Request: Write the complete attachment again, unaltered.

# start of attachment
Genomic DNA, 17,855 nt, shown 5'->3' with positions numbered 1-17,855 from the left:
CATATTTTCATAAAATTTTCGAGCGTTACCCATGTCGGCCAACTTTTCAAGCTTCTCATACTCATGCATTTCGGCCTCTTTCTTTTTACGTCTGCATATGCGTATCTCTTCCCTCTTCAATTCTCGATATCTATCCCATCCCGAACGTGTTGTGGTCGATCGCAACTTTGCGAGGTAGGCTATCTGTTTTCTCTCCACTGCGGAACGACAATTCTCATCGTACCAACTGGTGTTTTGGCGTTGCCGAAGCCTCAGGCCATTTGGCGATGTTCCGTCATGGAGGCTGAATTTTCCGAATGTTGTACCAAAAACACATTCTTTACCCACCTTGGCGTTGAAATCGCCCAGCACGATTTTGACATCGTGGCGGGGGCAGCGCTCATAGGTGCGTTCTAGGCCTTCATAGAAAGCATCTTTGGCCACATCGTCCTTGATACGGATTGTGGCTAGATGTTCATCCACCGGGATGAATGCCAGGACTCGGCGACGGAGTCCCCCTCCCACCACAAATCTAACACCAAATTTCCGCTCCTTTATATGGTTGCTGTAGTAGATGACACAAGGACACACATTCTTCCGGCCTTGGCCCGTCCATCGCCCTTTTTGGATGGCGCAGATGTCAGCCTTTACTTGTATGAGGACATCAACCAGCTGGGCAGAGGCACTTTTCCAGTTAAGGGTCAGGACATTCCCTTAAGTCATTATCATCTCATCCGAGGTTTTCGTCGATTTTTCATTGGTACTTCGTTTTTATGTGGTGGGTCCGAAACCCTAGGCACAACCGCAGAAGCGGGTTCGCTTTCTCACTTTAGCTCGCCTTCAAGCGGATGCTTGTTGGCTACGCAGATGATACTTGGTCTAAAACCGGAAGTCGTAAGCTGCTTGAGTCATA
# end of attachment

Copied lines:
Genomic DNA, 17,855 nt, shown 5'->3' with positions numbered 1-17,855 from the left:
CATATTTTCATAAAATTTTCGAGCGTTACCCATGTCGGCCAACTTTTCAAGCTTCTCATACTCATGCATTTCGGCCTCTTTCTTTTTACGTCTGCATATGCGTATCTCTTCCCTCTTCAATTCTCGATATCTATCCCATCCCGAACGTGTTGTGGTCGATCGCAACTTTGCGAGGTAGGCTATCTGTTTTCTCTCCACTGCGGAACGACAATTCTCATCGTACCAACTGGTGTTTTGGCGTTGCCGAAGCCTCAGGCCATTTGGCGATGTTCCGTCATGGAGGCTGAATTTTCCGAATGTTGTACCAAAAACACATTCTTTACCCACCTTGGCGTTGAAATCGCCCAGCACGATTTTGACATCGTGGCGGGGGCAGCGCTCATAGGTGCGTTCTAGGCCTTCATAGAAAGCATCTTTGGCCACATCGTCCTTGATACGGATTGTGGCTAGATGTTCATCCACCGGGATGAATGCCAGGACTCGGCGACGGAGTCCCCCTCCCACCACAAATCTAACACCAAATTTCCGCTCCTTTATATGGTTGCTGTAGTAGATGACACAAGGACACACATTCTTCCGGCCTTGGCCCGTCCATCGCCCTTTTTGGATGGCGCAGATGTCAGCCTTTACTTGTATGAGGACATCAACCAGCTGGGCAGAGGCACTTTTCCAGTTAAGGGTCAGGACATTCCCTTAAGTCATTATCATCTCATCCGAGGTTTTCGTCGATTTTTCATTGGTACTTCGTTTTTATGTGGTGGGTCCGAAACCCTAGGCACAACCGCAGAAGCGGGTTCGCTTTCTCACTTTAGCTCGCCTTCAAGCGGATGCTTGTTGGCTACGCAGATGATACTTGGTCTAAAACCGGAAGTCGTAAGCTGCTTGAGTCATA